FASD – Condition affects one baby born each day – and is more common than autism — Edmonton and area Fetal Alcohol Network Society

MOTHERS-to-be are being warned about the incurable condition that strikes one baby born each day in the North-East. More than 300 babies born in the region every year suffering from Foetal Alcohol Spectrum Disorder (FASD). Source: http://www.thenorthernecho.co.uk/news/14709699. Condition_affects_one_baby_born_each_day_____and_is_more_common_than_autism_/ A pregnant woman with a glass of wine The condition is more common than autism, spina bifida […]

via FASD – Condition affects one baby born each day – and is more common than autism — Edmonton and area Fetal Alcohol Network Society

And the Emmy goes to…”A LONG JOURNEY HOME”

” A Long Journey Home” (in Romanian…”Lungul drum spre casa”), a documentary about Dr. Ron Federici and his three adopted sons, reveals their traumatic history and the terrible conditions in Romanian orphanages. The film won an international award for journalism with NY Film festivals and was nominated for an Emmy. It has been shown worldwide receiving great acclaim. Ron Federici, his sons, and the documentary producers were courageous in shedding light on the human rights atrocities in Romanian orphanages.  The film will bring tears to your eyes and hope will fill your heart in learning about Petric who Dr. Federici rescued from an orphanage and went on to graduate from the George Washington University Medical School.
Dr. Ronald S. Federici is a Board Certified Clinical-Developmental Neuropsychologist and a member of CEO-Care for Children International, Inc.

ND-PAE/FASD Hidden between the lines of Prominent Research Findings

Results of a new study (see below) point to symptoms of prenatal alcohol exposure contributing to alcohol use by age 18. Of the 34 “risk factors” identified, early dating (i.e., sexual promiscuity), more externalizing behaviors (acting out, impulsivity, hyperactivity, aggression, disruptive behaviors), worse executive functioning (working memory, attention, processing speed), and thinner cortices (smaller white matter compared to gray matter in the “neocortex”), and less brain activation in diffusely distributed regions of the brain (also seen on qEEG and fMRI in affected individuals). In the FASD world, we have known for decades that individuals prenatally exposed to alcohol have much higher risk of alcohol use behaviors by their adolescent years.

The authors of the study concluded the following: “The results provide evidence that multimodal neuroimaging data, as well as neuropsychological testing, can be used to generate predictions of future behaviors.”  To me, it’s interesting that the same highly expensive neurocognitive and neuroimaging studies are useful to predict prenatal alcohol exposure, yet the surest way to prevent it is to have alcohol consumers use reliable contraception.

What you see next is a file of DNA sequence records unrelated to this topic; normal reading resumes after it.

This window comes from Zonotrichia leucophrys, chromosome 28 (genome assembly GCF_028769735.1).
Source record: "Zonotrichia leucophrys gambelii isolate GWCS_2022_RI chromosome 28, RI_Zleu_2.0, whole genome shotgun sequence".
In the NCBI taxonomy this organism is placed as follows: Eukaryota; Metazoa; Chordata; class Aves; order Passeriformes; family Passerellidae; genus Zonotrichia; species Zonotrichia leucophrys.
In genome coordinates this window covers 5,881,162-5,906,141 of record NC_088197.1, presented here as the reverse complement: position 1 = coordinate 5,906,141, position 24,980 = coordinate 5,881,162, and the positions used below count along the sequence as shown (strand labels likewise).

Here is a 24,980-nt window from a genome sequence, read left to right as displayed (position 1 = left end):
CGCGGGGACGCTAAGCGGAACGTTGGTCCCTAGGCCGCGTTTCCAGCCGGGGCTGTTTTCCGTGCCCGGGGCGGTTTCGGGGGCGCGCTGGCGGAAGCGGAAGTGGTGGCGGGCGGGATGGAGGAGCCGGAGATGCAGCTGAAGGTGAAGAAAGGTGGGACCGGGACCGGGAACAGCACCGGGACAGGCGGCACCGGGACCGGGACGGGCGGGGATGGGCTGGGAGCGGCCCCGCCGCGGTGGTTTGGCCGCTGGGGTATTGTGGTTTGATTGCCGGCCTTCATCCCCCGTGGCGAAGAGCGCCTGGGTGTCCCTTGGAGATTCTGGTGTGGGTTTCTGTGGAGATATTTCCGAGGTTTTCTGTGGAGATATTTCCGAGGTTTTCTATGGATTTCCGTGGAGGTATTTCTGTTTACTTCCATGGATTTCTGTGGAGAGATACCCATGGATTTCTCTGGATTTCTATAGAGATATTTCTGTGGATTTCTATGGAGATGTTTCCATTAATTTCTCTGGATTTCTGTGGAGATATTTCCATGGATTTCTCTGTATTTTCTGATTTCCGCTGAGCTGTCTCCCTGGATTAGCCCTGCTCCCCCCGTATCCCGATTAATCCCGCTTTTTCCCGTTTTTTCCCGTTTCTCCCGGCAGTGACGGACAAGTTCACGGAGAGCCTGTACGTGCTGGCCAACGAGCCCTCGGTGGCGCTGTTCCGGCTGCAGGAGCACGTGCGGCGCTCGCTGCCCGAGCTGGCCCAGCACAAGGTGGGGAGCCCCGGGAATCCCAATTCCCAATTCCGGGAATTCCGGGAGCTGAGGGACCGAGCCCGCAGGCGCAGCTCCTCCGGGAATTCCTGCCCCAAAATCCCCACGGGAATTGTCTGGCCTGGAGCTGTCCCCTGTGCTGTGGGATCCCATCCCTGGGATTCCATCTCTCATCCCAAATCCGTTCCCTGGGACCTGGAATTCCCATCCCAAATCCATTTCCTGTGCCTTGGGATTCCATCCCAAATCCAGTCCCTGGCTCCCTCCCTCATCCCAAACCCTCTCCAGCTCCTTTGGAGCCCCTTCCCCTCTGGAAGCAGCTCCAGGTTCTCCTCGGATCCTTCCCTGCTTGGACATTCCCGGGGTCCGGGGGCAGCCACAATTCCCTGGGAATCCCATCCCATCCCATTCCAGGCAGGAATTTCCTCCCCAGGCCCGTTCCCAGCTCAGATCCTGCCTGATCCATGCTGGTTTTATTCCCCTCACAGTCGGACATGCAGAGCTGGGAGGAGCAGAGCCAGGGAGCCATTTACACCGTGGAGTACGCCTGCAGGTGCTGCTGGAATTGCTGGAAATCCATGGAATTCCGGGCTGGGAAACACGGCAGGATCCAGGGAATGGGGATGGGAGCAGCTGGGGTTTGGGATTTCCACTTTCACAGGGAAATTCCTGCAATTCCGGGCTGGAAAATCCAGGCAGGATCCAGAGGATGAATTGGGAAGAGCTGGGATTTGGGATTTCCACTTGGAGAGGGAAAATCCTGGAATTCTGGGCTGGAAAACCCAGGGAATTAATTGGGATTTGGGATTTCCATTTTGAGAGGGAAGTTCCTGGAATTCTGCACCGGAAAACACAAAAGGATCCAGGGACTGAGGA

I believe we as a society should do more to ensure that men and women stay away from alcohol during reproductive years unless they are using birth control. Alcohol use by males affects sperm development up to 3 months prior to conception and as many as 75% of children with effects of “prenatal alcohol use” is due to the father drinking prior to conception.  The point at which our offspring are most vulnerable is the time in which most people are unaware they may cause harm to their future child.  There is no safe amount of alcohol if you are having unprotected sex.

Pass on the word: If you are using alcohol, prevent pregnancy (i.e., contracept). If you are already pregnant or planning a pregnancy, stop using alcohol (beer, wine, and liquor).




Prevention of The Silent Epidemic of Prenatal Alcohol Exposure

People have called my perspective courageous, zealous, and maverick in The Silent Epidemic (http://www.lulu.com/spotlight/TheSilentEpidemic).  The purpose of writing the book was to educate policy makers, legislators, physicians, parents, educators and the public at large about the leading preventable cause of birth defects and neurodevelopmental problems – prenatal alcohol exposure.  The children and families in my practice who are most affected by ND-PAE have heartbreaking stories, overwhelming responsibilities of adopting more than one child with this neurodevelopmental condition, and even being forced to “rehome” – send their children to live elsewhere.  And the situation is continuing to be hidden under the bleary-eyed veil of the oldest intoxicant known to man.

If 1 in 20 American children have this preventable form of brain damage, shouldn’t we aim
as a society to counter it on the level of efforts to erradicate cancer or polio?  Actually, it is much easier than either. A pharmaceutical company would be require a childbearing age woman using a chemotherapy agent or radiation treatment to be on two forms of reliable contraception as a fail safe measure to prevent birth defects, and to take a routine pregnancy test each time she returns for her treatments.  A young woman on retinoic acid derivatives in face creams and acne medications would have the same prevention plan.  In order to truly prevent ND-PAE, we must begin preconceptionally – avoiding alcohol if planning a pregnancy AND using contraception if using alcohol.
I have a number of upcoming speaking engagements about this issue in the upcoming weeks to educate and inform.  If you would like to host a book reading or presentation at your Rotary Club, school board, town hall meeting, or other event, please contact Donna at drrichadm@gmail.com or 301-251-1190.